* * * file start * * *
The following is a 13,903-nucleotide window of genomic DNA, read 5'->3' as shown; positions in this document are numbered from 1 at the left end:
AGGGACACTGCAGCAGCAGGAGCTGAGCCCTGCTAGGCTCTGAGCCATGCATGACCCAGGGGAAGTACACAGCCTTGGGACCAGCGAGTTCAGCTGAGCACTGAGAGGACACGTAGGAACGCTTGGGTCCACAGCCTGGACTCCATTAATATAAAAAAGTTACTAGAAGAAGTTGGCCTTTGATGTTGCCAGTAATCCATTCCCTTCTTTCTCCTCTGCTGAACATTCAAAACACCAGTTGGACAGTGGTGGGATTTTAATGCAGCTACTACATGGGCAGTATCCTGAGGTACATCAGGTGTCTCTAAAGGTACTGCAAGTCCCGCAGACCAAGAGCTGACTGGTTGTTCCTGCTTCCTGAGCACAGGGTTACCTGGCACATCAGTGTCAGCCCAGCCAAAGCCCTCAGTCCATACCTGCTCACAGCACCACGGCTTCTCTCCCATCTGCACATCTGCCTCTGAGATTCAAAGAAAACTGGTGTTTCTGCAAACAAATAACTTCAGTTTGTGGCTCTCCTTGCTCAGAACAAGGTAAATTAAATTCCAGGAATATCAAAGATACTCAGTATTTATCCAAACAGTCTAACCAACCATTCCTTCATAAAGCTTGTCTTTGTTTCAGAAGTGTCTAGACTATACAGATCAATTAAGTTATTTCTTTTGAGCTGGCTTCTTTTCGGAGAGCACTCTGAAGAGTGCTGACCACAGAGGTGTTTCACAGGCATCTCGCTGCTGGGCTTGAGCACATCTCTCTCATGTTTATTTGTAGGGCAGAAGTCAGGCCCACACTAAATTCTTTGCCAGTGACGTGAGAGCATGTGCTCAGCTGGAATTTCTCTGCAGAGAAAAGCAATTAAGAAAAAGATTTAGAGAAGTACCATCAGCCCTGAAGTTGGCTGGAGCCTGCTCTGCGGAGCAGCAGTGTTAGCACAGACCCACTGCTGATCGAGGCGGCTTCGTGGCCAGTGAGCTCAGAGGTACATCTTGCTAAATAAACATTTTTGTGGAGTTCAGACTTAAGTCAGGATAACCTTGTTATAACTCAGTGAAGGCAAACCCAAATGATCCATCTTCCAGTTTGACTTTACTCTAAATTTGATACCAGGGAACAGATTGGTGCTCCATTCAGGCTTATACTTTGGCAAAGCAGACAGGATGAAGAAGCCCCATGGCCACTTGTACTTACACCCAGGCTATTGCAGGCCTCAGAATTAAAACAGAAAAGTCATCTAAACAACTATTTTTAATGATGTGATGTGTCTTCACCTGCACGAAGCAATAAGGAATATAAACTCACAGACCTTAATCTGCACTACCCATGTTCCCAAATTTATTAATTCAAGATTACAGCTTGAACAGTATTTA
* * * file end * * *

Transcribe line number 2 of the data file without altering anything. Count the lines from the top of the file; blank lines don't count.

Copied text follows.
AGGGACACTGCAGCAGCAGGAGCTGAGCCCTGCTAGGCTCTGAGCCATGCATGACCCAGGGGAAGTACACAGCCTTGGGACCAGCGAGTTCAGCTGAGCACTGAGAGGACACGTAGGAACGCTTGGGTCCACAGCCTGGACTCCATTAATATAAAAAAGTTACTAGAAGAAGTTGGCCTTTGATGTTGCCAGTAATCCATTCCCTTCTTTCTCCTCTGCTGAACATTCAAAACACCAGTTGGACAGTGGTGGGATTTTAATGCAGCTACTACATGGGCAGTATCCTGAGGTACATCAGGTGTCTCTAAAGGTACTGCAAGTCCCGCAGACCAAGAGCTGACTGGTTGTTCCTGCTTCCTGAGCACAGGGTTACCTGGCACATCAGTGTCAGCCCAGCCAAAGCCCTCAGTCCATACCTGCTCACAGCACCACGGCTTCTCTCCCATCTGCACATCTGCCTCTGAGATTCAAAGAAAACTGGTGTTTCTGCAAACAAATAACTTCAGTTTGTGGCTCTCCTTGCTCAGAACAAGGTAAATTAAATTCCAGGAATATCAAAGATACTCAGTATTTATCCAAACAGTCTAACCAACCATTCCTTCATAAAGCTTGTCTTTGTTTCAGAAGTGTCTAGACTATACAGATCAATTAAGTTATTTCTTTTGAGCTGGCTTCTTTTCGGAGAGCACTCTGAAGAGTGCTGACCACAGAGGTGTTTCACAGGCATCTCGCTGCTGGGCTTGAGCACATCTCTCTCATGTTTATTTGTAGGGCAGAAGTCAGGCCCACACTAAATTCTTTGCCAGTGACGTGAGAGCATGTGCTCAGCTGGAATTTCTCTGCAGAGAAAAGCAATTAAGAAAAAGATTTAGAGAAGTACCATCAGCCCTGAAGTTGGCTGGAGCCTGCTCTGCGGAGCAGCAGTGTTAGCACAGACCCACTGCTGATCGAGGCGGCTTCGTGGCCAGTGAGCTCAGAGGTACATCTTGCTAAATAAACATTTTTGTGGAGTTCAGACTTAAGTCAGGATAACCTTGTTATAACTCAGTGAAGGCAAACCCAAATGATCCATCTTCCAGTTTGACTTTACTCTAAATTTGATACCAGGGAACAGATTGGTGCTCCATTCAGGCTTATACTTTGGCAAAGCAGACAGGATGAAGAAGCCCCATGGCCACTTGTACTTACACCCAGGCTATTGCAGGCCTCAGAATTAAAACAGAAAAGTCATCTAAACAACTATTTTTAATGATGTGATGTGTCTTCACCTGCACGAAGCAATAAGGAATATAAACTCACAGACCTTAATCTGCACTACCCATGTTCCCAAATTTATTAATTCAAGATTACAGCTTGAACAGTATTTA